Johnson: The Media is the fourth estate, and as such, has a critical role to play, exacting integrity and accountability from government officials at all levels. Good governance has nothing to hide, and government leaders at all levels must remember to whom they are accountable. I’m proud to be accessible to my constituents, both directly and through the media.
Under my leadership Driggs’ government is now more transparent than ever. Recent improvements in our communications efforts, and an upcoming rebuild of our website, put information at the fingertips of residents, businesses, and visitors. Stay tuned to enjoy these forthcoming improvements. We value your thoughts and input in our community. Let us know how we are doing!
Christensen: I am so grateful that our local newspaper attends every city council meeting and includes pertinent information in our weekly newspaper. They often reach out to interview additional people to add a diverse background to the story.
What measures, if any, do you believe your city should implement amid continued COVID-19 concerns?
Johnson: Unfortunately we’ve seen the pandemic politicized from the very beginning. Misinformation has spread like wildfire, and stoked distrust of trustworthy sources. ‘Social media’ companies have utterly failed to stop outright lies and misinformation. We know that vaccination, combined with acquired immunity will eventually settle the pandemic, but the 700,000 lives lost before their time will leave heartache and scars long after the economic injuries have healed.
At this point we in local government can only encourage selflessness and basic human kindness as the best cure for what ails us. After all, the phrase isn’t “I the Person…” but rather “We the People…” We need to return to a sense of “We”, uniting for the betterment of all.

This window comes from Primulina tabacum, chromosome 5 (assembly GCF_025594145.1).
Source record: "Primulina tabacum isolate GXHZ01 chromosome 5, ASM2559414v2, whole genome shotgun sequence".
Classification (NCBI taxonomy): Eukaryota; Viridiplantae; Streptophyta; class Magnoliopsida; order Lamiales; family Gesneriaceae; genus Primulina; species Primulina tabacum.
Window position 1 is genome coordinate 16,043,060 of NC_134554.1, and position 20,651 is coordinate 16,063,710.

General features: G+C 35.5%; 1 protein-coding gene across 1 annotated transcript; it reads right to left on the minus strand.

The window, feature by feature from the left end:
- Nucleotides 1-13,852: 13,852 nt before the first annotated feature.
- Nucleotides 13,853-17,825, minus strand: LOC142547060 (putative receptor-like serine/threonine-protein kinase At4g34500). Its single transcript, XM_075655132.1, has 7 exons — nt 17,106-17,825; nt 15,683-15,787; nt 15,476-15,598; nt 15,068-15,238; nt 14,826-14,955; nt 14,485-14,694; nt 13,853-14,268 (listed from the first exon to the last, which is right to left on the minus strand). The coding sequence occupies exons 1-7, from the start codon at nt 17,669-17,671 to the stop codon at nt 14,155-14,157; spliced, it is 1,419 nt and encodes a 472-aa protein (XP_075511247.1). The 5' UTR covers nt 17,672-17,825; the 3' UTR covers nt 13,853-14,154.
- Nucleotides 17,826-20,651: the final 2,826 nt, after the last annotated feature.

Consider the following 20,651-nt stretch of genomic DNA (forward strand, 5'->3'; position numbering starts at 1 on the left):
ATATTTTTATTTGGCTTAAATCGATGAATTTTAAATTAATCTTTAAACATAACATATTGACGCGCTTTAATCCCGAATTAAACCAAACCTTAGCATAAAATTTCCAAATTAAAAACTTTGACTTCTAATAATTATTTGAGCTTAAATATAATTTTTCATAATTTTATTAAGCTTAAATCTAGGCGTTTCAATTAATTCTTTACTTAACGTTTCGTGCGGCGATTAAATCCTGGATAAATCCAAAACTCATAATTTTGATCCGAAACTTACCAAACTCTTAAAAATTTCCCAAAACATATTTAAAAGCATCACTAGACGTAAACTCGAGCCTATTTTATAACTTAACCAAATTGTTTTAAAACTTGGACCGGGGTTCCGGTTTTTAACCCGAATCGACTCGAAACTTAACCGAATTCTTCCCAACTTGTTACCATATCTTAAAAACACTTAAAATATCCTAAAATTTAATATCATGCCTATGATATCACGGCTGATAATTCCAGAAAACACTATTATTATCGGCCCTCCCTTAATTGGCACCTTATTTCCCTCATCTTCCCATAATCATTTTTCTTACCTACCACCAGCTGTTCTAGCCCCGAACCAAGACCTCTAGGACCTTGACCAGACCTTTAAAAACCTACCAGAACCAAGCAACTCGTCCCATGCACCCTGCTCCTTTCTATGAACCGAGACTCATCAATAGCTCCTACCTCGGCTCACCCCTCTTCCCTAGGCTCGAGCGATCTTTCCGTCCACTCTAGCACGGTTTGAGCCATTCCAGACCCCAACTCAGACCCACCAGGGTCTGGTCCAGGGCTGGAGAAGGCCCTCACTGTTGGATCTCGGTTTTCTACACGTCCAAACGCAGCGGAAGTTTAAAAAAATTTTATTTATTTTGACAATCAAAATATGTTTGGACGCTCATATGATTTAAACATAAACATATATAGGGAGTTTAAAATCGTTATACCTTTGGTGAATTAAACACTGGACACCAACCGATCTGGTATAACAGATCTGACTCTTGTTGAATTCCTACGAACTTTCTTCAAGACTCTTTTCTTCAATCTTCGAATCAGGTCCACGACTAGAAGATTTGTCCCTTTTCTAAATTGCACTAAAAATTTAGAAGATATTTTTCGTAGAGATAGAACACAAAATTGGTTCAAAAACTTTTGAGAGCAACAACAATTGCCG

Christensen: It is essential for us to work together to keep our children in schools, businesses open and our hospitals available to all. At this time, Driggs has a mask mandate for indoor public spaces, which I supported. This was enacted due to our state’s level of Crisis Standard of Care in our hospitals, the high level of transmission in our community, in addition to children under 12 not having an option to be vaccinated yet.
If you received a multimillion-dollar grant to use for the city in any way you wanted, what would you do with it and why?
Johnson: If this is an offer, we will happily accept it! I would ask the City Council to authorize it as follows: To use as match funds to obtain grants or other outside funding for the following projects: 1) Maintenance and upgrades on Water and Wastewater systems. 2) Improve our Parks & Recreation Facilities by building Driggs Aquatic and Recreation Center; building Pickleball Courts; building a ballfield complex (all projects identified in our Recreation Master Plan.) 3) Bring an indoor performing arts center to Driggs.
We are at a critical time in Driggs where we’re experiencing tremendous growth and uncertainty. Through proven leadership and experience, I have the skills and dedication to lead Driggs’ ship through our challenges and opportunities over the next four years. I am humbled by the trust and support the citizens of Driggs have given me the last eight years and look forward to serving you again as Mayor to Unify the Future of Driggs. I ask for your vote on November 2nd. As always, I am eager to hear from you. Please do not hesitate to contact me with your questions or comments. For more information or to connect, please see my website at
Christensen: Goodness… parks, housing, aquatic center, city manager, etc?!?! What fun it would be to decide, but how could I as a single individual? Of course, this would be the decision of the people of Driggs, their right to choose, because we are here to serve.
The post Incumbent Hyrum Johnson and candidate August Christensen running for mayor in Driggs appeared first on East Idaho News.